Posted by Alicia Waltenberger.
It was my father who instilled in me those principles of self-sacrifice and deferred gratification that not only inspired me to save more, but also to pass knowledge onto others. Having practiced what he preached, he looked forward to an early retirement: He’d contributed to all the 401(k) plans that came his way, opened multiple IRAs, and even had the foresight to convert them to a Roth IRA—setting himself up with enough tax-free income to enjoy his golden years in comfort—if not splendor. There was so much he planned to do while in good enough health to pursue his passions and travel.
There was just one thing stopping him from retiring early: If he left his current employer, he’d lose his healthcare coverage, leaving him uninsured until Medicare kicked in at age 65 (and even that is limited in what it actually covers).
As a family we’d seen first hand how ruinous and unpredictable healthcare costs can be in retirement. My grandparents had gone from living independently to an assisted living facility, where monthly fees were somewhere in the area of $10,000. To protect his nest egg, there was no way my father was risking even a day of non-coverage. One recent estimate is that the average 65-year-old couple could pay almost $490,000 in total health-related costs throughout retirement.1
Big companies may offer their employees a high-deductible health plan (HDHP), meaning we’re liable to pay out-of-pocket expenses for treatments and medication before the insurance even kicks in. And the dollars in your pocket come out of your paycheck—that is, after-tax dollars.
I discovered last year that there’s a great way to pay for all those prescriptions and minor procedures using pretax dollars, reducing your overall healthcare costs.
What is an HSA?
Anyone with a deductible that’s higher than $1,300 ($2,600 for a family), is eligible to open something called a Health Savings Account, or HSA for short. Both employees and the self-employed may be eligible, and contributions are not subject to federal income tax.
It’s easy to contribute and—as with 403(b) contributions—I don’t miss the money because it comes directly out of my paycheck. The best part: Contributions are not subject to income tax. An individual can put up to $3,450 per year ($6,600 for a family plan) into an HSA (2018 limit), with people aged 55 or over able to put in an additional $1,000.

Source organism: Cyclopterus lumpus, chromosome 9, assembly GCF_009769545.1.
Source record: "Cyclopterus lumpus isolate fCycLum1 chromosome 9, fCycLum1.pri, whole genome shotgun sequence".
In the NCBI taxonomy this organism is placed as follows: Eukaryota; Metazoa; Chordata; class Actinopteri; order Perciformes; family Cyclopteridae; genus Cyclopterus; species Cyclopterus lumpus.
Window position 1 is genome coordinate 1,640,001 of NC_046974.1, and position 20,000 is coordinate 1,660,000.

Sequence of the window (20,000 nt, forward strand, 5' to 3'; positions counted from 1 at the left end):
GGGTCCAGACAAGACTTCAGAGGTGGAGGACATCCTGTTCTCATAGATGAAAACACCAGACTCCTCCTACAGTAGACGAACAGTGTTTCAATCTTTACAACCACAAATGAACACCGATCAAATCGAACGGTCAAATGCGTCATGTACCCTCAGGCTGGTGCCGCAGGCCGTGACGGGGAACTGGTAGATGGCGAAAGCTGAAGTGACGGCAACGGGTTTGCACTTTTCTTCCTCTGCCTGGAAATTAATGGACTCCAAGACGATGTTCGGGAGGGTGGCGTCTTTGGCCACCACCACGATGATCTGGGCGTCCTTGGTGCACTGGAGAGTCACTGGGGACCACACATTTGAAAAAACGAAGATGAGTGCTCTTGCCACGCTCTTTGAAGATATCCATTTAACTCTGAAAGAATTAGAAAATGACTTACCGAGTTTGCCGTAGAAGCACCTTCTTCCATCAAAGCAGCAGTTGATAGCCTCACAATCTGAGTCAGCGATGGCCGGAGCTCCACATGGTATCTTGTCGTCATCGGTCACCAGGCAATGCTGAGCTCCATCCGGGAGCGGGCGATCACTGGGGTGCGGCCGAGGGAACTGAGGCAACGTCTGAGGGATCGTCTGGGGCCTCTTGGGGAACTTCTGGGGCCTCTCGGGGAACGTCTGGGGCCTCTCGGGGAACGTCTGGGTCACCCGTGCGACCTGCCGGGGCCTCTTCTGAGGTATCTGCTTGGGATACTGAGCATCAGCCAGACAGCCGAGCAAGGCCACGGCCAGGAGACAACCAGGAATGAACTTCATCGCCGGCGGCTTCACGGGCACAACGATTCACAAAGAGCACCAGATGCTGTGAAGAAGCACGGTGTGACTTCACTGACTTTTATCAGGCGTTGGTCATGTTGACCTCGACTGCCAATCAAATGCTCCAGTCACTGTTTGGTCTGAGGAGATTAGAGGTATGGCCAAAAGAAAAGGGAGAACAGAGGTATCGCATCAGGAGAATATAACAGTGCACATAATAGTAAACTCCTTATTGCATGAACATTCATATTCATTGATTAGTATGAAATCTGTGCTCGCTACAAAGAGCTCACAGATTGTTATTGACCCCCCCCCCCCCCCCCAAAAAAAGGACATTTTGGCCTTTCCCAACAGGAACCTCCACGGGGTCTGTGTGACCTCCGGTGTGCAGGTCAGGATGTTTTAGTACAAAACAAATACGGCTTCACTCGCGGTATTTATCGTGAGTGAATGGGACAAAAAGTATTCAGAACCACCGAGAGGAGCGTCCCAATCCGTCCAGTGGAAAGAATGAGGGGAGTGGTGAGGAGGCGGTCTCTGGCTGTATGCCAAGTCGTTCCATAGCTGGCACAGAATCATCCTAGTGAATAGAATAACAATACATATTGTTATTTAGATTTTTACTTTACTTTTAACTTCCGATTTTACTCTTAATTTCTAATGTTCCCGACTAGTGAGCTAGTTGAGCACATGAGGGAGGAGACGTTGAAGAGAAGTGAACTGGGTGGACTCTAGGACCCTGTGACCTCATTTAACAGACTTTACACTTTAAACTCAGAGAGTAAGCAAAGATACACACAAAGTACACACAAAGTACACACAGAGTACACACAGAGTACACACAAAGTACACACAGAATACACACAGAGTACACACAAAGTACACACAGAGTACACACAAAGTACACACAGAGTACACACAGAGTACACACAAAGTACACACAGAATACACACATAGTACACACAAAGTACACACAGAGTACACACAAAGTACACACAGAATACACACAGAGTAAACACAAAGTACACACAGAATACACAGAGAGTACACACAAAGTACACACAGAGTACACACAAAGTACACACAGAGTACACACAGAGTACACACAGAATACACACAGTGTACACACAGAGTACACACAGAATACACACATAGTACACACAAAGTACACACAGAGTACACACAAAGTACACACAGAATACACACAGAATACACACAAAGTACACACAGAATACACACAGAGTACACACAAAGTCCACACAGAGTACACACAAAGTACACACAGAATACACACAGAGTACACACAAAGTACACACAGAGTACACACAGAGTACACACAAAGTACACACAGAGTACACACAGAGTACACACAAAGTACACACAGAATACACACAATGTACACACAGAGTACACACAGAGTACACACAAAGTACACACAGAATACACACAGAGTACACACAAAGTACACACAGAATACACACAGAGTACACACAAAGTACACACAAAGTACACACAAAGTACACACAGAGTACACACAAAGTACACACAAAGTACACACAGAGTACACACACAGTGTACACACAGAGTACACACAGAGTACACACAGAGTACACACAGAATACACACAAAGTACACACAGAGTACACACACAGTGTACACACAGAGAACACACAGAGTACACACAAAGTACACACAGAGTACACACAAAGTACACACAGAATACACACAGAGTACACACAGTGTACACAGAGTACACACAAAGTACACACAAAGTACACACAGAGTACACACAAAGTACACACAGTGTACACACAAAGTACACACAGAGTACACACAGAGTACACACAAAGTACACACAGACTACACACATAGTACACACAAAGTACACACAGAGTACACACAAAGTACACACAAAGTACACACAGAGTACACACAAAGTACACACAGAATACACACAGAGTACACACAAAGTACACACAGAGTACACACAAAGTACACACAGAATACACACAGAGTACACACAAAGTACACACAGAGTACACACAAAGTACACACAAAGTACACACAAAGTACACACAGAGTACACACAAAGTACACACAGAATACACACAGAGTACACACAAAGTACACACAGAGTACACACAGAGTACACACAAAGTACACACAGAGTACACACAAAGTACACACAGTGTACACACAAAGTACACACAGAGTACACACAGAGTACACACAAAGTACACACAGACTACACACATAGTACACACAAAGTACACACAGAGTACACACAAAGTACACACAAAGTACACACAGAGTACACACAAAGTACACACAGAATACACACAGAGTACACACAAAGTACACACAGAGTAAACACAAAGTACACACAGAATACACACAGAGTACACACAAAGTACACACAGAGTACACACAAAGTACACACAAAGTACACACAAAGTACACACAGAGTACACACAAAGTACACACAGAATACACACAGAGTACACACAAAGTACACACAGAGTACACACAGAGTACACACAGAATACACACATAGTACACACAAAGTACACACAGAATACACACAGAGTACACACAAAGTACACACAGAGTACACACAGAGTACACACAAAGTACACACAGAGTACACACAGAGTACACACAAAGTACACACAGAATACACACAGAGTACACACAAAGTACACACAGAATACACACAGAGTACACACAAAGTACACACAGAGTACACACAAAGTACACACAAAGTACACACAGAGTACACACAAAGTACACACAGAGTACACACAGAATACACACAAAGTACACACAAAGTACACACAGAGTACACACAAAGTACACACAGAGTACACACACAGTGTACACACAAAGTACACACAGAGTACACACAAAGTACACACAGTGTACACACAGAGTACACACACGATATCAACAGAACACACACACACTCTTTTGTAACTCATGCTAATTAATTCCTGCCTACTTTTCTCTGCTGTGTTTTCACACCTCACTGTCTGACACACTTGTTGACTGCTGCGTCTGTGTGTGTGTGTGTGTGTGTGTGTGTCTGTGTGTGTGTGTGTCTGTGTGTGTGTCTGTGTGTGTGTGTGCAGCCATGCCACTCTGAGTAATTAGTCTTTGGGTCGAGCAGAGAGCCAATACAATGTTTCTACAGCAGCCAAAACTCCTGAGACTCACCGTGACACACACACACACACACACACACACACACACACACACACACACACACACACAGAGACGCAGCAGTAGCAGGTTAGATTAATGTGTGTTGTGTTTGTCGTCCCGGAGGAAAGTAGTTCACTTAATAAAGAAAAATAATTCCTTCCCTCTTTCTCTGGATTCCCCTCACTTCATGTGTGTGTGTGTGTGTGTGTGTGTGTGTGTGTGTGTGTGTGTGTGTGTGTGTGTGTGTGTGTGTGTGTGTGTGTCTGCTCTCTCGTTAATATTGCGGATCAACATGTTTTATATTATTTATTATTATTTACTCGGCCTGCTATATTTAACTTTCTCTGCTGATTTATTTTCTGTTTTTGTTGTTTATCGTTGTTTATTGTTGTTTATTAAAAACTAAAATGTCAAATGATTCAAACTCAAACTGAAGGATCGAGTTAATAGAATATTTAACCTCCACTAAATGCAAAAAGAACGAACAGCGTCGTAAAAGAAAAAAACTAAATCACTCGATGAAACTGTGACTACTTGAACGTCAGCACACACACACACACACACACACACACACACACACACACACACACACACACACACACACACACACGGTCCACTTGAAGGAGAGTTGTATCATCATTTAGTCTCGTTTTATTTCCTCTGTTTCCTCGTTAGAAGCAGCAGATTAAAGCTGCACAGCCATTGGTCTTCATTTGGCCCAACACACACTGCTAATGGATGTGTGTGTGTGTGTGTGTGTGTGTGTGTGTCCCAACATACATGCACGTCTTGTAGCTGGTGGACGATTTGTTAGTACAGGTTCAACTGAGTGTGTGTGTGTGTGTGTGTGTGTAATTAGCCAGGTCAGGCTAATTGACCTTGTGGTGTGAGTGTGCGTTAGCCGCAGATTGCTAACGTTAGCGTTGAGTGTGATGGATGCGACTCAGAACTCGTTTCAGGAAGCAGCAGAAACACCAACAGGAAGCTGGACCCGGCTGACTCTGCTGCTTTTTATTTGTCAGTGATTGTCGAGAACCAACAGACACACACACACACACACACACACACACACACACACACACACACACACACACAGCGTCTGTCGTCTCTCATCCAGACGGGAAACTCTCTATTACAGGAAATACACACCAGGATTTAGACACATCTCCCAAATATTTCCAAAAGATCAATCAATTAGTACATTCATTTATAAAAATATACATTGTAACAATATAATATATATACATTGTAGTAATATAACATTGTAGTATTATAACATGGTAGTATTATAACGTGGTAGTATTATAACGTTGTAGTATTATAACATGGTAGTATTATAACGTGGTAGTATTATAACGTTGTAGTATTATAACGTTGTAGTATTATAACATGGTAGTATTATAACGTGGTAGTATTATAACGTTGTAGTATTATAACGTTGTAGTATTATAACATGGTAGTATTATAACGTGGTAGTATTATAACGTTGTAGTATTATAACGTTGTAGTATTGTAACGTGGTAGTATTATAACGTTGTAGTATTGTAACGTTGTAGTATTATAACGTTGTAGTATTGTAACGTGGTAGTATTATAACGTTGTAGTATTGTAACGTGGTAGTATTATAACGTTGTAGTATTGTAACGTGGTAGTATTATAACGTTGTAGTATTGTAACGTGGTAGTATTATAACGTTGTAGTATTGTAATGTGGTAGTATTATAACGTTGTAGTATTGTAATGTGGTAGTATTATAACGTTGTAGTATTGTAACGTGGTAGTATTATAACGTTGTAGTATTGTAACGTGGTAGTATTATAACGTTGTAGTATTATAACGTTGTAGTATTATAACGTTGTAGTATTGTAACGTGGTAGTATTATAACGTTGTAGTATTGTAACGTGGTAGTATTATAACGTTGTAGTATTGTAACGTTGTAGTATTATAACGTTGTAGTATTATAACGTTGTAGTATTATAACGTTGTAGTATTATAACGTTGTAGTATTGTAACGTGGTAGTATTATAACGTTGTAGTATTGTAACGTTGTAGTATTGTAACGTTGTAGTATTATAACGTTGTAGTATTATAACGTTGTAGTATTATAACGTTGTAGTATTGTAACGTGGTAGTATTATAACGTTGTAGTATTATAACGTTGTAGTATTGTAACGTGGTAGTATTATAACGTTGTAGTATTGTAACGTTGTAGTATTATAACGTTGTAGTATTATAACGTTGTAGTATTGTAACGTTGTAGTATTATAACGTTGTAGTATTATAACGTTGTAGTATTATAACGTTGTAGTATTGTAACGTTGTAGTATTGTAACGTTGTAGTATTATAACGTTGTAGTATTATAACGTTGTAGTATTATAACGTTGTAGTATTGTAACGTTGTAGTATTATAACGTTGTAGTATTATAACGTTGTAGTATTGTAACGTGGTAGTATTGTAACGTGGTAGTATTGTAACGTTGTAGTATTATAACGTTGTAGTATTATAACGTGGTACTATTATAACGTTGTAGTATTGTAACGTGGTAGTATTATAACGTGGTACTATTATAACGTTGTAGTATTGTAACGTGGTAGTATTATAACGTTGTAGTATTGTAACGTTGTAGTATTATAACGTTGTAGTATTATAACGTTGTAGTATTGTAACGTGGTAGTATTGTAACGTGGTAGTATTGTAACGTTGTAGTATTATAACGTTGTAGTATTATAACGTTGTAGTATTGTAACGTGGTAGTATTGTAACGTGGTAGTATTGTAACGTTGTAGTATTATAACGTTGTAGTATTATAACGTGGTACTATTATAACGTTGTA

And unlike a 403(b), the funds you withdraw (for qualifying medical expenses), and any growth on those funds, won’t be taxed either.
Why hadn’t I opened one before? Well, like most Americans I hadn’t really heard of a HSA, or maybe confused it with an FSA (Flexible Spending Account). With an FSA, you “use it or lose it,” whereas an HSA balance rolls over each year, even if you change jobs. After age 65 (or when you become eligible for Medicare), you can withdraw the funds for non-medical expenses without incurring a penalty.
An investing tool that can benefit the healthy
The HSA is similar to an IRA in another crucial respect: You may also get to choose how your funds are invested, with a selection of mutual funds to choose from, giving your money the potential to grow. As well as the tax-free contributions and withdrawals, any gains on your investment (before you’re eligible for Medicare) will be tax-free. That’s why some savers are treating it as another savings tool, especially those who have already maxed out their annual 401(k) and IRA contributions, and are in such good health that they can afford to let the money just grow.
Of course, none of us can predict with any certainty what our future medical expenses will be, and HSAs were designed to manage that very risk. However, there are lifestyle changes that you can make to reduce the risk of getting ill and incapacitated in the first place (check out the links below for tips on staying healthy and reducing medical costs in retirement). Healthier seniors are able to stay independent for longer.
My father set a good example in that area too: Having cut out drinking, smoking and sugary treats in favor of daily walks and twice weekly runs, he’s in great shape physically as well as financially. Though you can’t contribute to an HSA after age 65, it’s a vehicle he may have liked, appealing to both his healthcare-conscious and financially-savvy sides.